So … who is your audience?

Philip Kitcher
Columbia University
To whom, if anyone, are the writings of philosophers of science relevant? There are three potential groups of people: Philosophers, Scientists, and Interested Citizens, within and beyond the academy. I argue that our discipline is potentially relevant to all three, but I particularly press the claims of the Interested Citizens. My essay is in dialogue with a characteristically insightful lecture given thirty years ago by Arthur Fine. Addressing the Philosophy of Science Association as its president, Fine argued that general philosophy of science was dead, and that all the action lay in the philosophy of the special sciences. I try to identify what was correct about Fine’s diagnosis, while supplementing his message by describing fruitful projects that have since emerged. I also hope to share his subversive spirit.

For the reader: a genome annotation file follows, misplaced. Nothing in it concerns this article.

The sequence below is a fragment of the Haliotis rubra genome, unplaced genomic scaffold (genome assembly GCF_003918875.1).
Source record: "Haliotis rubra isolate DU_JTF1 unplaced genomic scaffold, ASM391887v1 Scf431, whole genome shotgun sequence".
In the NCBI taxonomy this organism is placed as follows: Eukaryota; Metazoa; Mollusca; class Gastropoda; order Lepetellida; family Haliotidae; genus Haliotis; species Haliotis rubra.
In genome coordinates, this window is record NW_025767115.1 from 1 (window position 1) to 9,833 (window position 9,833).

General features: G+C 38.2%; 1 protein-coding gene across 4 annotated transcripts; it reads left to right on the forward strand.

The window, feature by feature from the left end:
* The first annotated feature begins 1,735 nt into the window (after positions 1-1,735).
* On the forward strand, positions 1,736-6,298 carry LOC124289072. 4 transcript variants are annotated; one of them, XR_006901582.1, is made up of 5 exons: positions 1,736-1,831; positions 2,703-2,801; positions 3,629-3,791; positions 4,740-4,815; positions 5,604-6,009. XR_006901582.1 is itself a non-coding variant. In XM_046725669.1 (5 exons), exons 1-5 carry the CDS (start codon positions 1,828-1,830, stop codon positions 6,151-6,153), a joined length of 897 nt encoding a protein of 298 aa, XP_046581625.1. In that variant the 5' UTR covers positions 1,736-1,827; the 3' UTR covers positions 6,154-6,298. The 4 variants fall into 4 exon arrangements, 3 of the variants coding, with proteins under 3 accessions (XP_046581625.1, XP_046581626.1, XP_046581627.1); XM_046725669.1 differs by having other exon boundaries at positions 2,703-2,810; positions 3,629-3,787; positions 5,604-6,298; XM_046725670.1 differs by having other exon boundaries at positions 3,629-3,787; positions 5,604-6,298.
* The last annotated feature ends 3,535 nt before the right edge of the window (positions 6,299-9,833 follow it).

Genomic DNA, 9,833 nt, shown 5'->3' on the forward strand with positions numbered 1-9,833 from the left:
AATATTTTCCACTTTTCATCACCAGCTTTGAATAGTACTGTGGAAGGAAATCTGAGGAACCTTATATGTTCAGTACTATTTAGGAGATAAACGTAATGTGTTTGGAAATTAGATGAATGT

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DOI 10.1007/s13194-018-0227-3
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References found in this work BETA

Causation, Prediction, and Search.Peter Spirtes, Clark Glymour & Richard Scheines - 1996 - British Journal for the Philosophy of Science 47 (1):113-123.
The Structure of Scientific Revolutions.Thomas S. Kuhn - 1962 - British Journal for the Philosophy of Science 22 (3):287-297.
Progress and Its Problems.Larry Laudan - 1977 - Philosophy of Science 46 (4):623-644.
Bias and Values in Scientific Research.Torsten Wilholt - 2009 - Studies in History and Philosophy of Science Part A 40 (1):92-101.

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